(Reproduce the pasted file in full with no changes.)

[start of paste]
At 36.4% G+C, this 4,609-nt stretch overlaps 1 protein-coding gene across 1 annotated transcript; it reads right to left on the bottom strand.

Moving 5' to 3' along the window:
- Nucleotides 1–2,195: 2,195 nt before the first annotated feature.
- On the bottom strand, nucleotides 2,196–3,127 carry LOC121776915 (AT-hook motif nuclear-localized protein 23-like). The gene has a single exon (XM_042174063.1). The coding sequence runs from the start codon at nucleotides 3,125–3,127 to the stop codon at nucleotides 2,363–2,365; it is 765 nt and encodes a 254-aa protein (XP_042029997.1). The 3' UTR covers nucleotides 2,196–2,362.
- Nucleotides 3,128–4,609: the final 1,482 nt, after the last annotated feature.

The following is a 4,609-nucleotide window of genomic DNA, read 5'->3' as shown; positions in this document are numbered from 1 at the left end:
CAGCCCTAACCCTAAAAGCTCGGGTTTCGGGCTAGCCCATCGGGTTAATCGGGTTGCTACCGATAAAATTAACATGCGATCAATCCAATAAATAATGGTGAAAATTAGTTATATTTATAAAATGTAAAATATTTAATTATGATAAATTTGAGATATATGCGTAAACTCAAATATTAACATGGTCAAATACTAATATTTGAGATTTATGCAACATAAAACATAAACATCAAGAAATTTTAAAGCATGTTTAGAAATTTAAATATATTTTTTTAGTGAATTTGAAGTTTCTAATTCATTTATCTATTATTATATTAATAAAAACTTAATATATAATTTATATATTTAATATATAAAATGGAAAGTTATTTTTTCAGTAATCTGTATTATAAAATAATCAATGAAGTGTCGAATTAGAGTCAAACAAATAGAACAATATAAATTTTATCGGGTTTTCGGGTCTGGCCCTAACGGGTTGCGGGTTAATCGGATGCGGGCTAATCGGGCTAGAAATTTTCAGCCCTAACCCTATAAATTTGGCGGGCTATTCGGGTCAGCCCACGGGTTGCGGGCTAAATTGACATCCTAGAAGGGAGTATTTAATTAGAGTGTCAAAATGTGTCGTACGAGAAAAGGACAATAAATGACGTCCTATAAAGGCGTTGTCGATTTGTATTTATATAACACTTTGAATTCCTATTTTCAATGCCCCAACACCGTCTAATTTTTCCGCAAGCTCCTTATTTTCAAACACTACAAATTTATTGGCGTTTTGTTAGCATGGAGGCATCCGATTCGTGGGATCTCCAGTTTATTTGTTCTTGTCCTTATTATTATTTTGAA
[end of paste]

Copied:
At 36.4% G+C, this 4,609-nt stretch overlaps 1 protein-coding gene across 1 annotated transcript; it reads right to left on the bottom strand.

Moving 5' to 3' along the window:
- Nucleotides 1–2,195: 2,195 nt before the first annotated feature.
- On the bottom strand, nucleotides 2,196–3,127 carry LOC121776915 (AT-hook motif nuclear-localized protein 23-like). The gene has a single exon (XM_042174063.1). The coding sequence runs from the start codon at nucleotides 3,125–3,127 to the stop codon at nucleotides 2,363–2,365; it is 765 nt and encodes a 254-aa protein (XP_042029997.1). The 3' UTR covers nucleotides 2,196–2,362.
- Nucleotides 3,128–4,609: the final 1,482 nt, after the last annotated feature.

The following is a 4,609-nucleotide window of genomic DNA, read 5'->3' as shown; positions in this document are numbered from 1 at the left end:
CAGCCCTAACCCTAAAAGCTCGGGTTTCGGGCTAGCCCATCGGGTTAATCGGGTTGCTACCGATAAAATTAACATGCGATCAATCCAATAAATAATGGTGAAAATTAGTTATATTTATAAAATGTAAAATATTTAATTATGATAAATTTGAGATATATGCGTAAACTCAAATATTAACATGGTCAAATACTAATATTTGAGATTTATGCAACATAAAACATAAACATCAAGAAATTTTAAAGCATGTTTAGAAATTTAAATATATTTTTTTAGTGAATTTGAAGTTTCTAATTCATTTATCTATTATTATATTAATAAAAACTTAATATATAATTTATATATTTAATATATAAAATGGAAAGTTATTTTTTCAGTAATCTGTATTATAAAATAATCAATGAAGTGTCGAATTAGAGTCAAACAAATAGAACAATATAAATTTTATCGGGTTTTCGGGTCTGGCCCTAACGGGTTGCGGGTTAATCGGATGCGGGCTAATCGGGCTAGAAATTTTCAGCCCTAACCCTATAAATTTGGCGGGCTATTCGGGTCAGCCCACGGGTTGCGGGCTAAATTGACATCCTAGAAGGGAGTATTTAATTAGAGTGTCAAAATGTGTCGTACGAGAAAAGGACAATAAATGACGTCCTATAAAGGCGTTGTCGATTTGTATTTATATAACACTTTGAATTCCTATTTTCAATGCCCCAACACCGTCTAATTTTTCCGCAAGCTCCTTATTTTCAAACACTACAAATTTATTGGCGTTTTGTTAGCATGGAGGCATCCGATTCGTGGGATCTCCAGTTTATTTGTTCTTGTCCTTATTATTATTTTGAA